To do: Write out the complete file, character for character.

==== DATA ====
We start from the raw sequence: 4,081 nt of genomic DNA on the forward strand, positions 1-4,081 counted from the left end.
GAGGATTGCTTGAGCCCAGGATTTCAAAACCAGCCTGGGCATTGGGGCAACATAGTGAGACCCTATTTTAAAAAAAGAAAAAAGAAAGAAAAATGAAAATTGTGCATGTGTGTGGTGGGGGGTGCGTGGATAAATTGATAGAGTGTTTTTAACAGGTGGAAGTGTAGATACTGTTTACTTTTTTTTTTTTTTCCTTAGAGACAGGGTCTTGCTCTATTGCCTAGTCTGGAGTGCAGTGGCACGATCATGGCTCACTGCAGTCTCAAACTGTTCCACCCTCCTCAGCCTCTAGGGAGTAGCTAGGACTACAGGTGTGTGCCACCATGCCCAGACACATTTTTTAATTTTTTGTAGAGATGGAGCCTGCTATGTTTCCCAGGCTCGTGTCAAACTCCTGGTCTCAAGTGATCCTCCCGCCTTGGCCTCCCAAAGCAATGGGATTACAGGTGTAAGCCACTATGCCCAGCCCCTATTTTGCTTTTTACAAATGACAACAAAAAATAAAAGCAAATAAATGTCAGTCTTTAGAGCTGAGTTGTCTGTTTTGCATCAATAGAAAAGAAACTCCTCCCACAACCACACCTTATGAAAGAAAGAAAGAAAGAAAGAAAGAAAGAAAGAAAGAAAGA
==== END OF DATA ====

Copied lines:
We start from the raw sequence: 4,081 nt of genomic DNA on the forward strand, positions 1-4,081 counted from the left end.
GAGGATTGCTTGAGCCCAGGATTTCAAAACCAGCCTGGGCATTGGGGCAACATAGTGAGACCCTATTTTAAAAAAAGAAAAAAGAAAGAAAAATGAAAATTGTGCATGTGTGTGGTGGGGGGTGCGTGGATAAATTGATAGAGTGTTTTTAACAGGTGGAAGTGTAGATACTGTTTACTTTTTTTTTTTTTTCCTTAGAGACAGGGTCTTGCTCTATTGCCTAGTCTGGAGTGCAGTGGCACGATCATGGCTCACTGCAGTCTCAAACTGTTCCACCCTCCTCAGCCTCTAGGGAGTAGCTAGGACTACAGGTGTGTGCCACCATGCCCAGACACATTTTTTAATTTTTTGTAGAGATGGAGCCTGCTATGTTTCCCAGGCTCGTGTCAAACTCCTGGTCTCAAGTGATCCTCCCGCCTTGGCCTCCCAAAGCAATGGGATTACAGGTGTAAGCCACTATGCCCAGCCCCTATTTTGCTTTTTACAAATGACAACAAAAAATAAAAGCAAATAAATGTCAGTCTTTAGAGCTGAGTTGTCTGTTTTGCATCAATAGAAAAGAAACTCCTCCCACAACCACACCTTATGAAAGAAAGAAAGAAAGAAAGAAAGAAAGAAAGAAAGAAAGA